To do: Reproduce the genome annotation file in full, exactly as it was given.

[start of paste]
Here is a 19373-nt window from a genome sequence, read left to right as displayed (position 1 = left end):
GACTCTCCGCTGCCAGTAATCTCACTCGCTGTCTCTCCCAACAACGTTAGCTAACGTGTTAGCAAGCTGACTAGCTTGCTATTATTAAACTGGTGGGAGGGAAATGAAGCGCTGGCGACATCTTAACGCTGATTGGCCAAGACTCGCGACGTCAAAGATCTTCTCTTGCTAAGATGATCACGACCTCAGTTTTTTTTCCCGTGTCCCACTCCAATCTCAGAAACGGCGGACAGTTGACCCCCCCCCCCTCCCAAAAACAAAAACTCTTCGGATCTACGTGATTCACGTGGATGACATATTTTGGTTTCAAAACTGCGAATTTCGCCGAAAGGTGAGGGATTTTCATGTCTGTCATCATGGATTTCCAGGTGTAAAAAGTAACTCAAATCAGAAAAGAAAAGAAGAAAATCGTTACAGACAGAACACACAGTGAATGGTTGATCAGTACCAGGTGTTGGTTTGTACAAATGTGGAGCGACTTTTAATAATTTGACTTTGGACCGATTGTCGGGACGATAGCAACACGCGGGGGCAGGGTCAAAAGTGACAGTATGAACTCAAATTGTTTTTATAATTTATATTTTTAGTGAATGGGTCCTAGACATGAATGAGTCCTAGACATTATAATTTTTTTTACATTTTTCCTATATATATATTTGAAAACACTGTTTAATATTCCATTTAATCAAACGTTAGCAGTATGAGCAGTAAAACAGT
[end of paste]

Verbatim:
Here is a 19373-nt window from a genome sequence, read left to right as displayed (position 1 = left end):
GACTCTCCGCTGCCAGTAATCTCACTCGCTGTCTCTCCCAACAACGTTAGCTAACGTGTTAGCAAGCTGACTAGCTTGCTATTATTAAACTGGTGGGAGGGAAATGAAGCGCTGGCGACATCTTAACGCTGATTGGCCAAGACTCGCGACGTCAAAGATCTTCTCTTGCTAAGATGATCACGACCTCAGTTTTTTTTCCCGTGTCCCACTCCAATCTCAGAAACGGCGGACAGTTGACCCCCCCCCCCTCCCAAAAACAAAAACTCTTCGGATCTACGTGATTCACGTGGATGACATATTTTGGTTTCAAAACTGCGAATTTCGCCGAAAGGTGAGGGATTTTCATGTCTGTCATCATGGATTTCCAGGTGTAAAAAGTAACTCAAATCAGAAAAGAAAAGAAGAAAATCGTTACAGACAGAACACACAGTGAATGGTTGATCAGTACCAGGTGTTGGTTTGTACAAATGTGGAGCGACTTTTAATAATTTGACTTTGGACCGATTGTCGGGACGATAGCAACACGCGGGGGCAGGGTCAAAAGTGACAGTATGAACTCAAATTGTTTTTATAATTTATATTTTTAGTGAATGGGTCCTAGACATGAATGAGTCCTAGACATTATAATTTTTTTTACATTTTTCCTATATATATATTTGAAAACACTGTTTAATATTCCATTTAATCAAACGTTAGCAGTATGAGCAGTAAAACAGT